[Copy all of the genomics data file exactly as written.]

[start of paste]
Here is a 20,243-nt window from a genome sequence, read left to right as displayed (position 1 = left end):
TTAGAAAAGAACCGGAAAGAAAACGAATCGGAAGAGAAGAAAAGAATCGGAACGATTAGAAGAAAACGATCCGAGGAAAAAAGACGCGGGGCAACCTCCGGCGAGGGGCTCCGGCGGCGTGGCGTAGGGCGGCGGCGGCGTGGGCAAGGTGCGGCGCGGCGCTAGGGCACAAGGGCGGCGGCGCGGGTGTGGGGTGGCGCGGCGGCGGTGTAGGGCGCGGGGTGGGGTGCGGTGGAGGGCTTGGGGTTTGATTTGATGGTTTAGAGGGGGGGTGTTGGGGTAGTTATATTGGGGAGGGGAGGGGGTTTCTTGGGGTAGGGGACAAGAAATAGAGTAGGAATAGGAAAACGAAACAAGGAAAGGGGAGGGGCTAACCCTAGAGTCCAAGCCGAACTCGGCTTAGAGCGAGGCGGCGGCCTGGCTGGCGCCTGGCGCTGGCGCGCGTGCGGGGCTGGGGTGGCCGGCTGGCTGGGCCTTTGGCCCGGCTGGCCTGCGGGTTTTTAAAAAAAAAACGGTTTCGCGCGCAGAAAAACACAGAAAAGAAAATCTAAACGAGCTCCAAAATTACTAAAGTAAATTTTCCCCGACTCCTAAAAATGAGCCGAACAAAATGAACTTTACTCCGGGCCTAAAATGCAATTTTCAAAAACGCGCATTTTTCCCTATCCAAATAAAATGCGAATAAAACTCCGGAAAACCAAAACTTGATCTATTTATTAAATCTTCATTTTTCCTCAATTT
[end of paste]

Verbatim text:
Here is a 20,243-nt window from a genome sequence, read left to right as displayed (position 1 = left end):
TTAGAAAAGAACCGGAAAGAAAACGAATCGGAAGAGAAGAAAAGAATCGGAACGATTAGAAGAAAACGATCCGAGGAAAAAAGACGCGGGGCAACCTCCGGCGAGGGGCTCCGGCGGCGTGGCGTAGGGCGGCGGCGGCGTGGGCAAGGTGCGGCGCGGCGCTAGGGCACAAGGGCGGCGGCGCGGGTGTGGGGTGGCGCGGCGGCGGTGTAGGGCGCGGGGTGGGGTGCGGTGGAGGGCTTGGGGTTTGATTTGATGGTTTAGAGGGGGGGTGTTGGGGTAGTTATATTGGGGAGGGGAGGGGGTTTCTTGGGGTAGGGGACAAGAAATAGAGTAGGAATAGGAAAACGAAACAAGGAAAGGGGAGGGGCTAACCCTAGAGTCCAAGCCGAACTCGGCTTAGAGCGAGGCGGCGGCCTGGCTGGCGCCTGGCGCTGGCGCGCGTGCGGGGCTGGGGTGGCCGGCTGGCTGGGCCTTTGGCCCGGCTGGCCTGCGGGTTTTTAAAAAAAAAACGGTTTCGCGCGCAGAAAAACACAGAAAAGAAAATCTAAACGAGCTCCAAAATTACTAAAGTAAATTTTCCCCGACTCCTAAAAATGAGCCGAACAAAATGAACTTTACTCCGGGCCTAAAATGCAATTTTCAAAAACGCGCATTTTTCCCTATCCAAATAAAATGCGAATAAAACTCCGGAAAACCAAAACTTGATCTATTTATTAAATCTTCATTTTTCCTCAATTT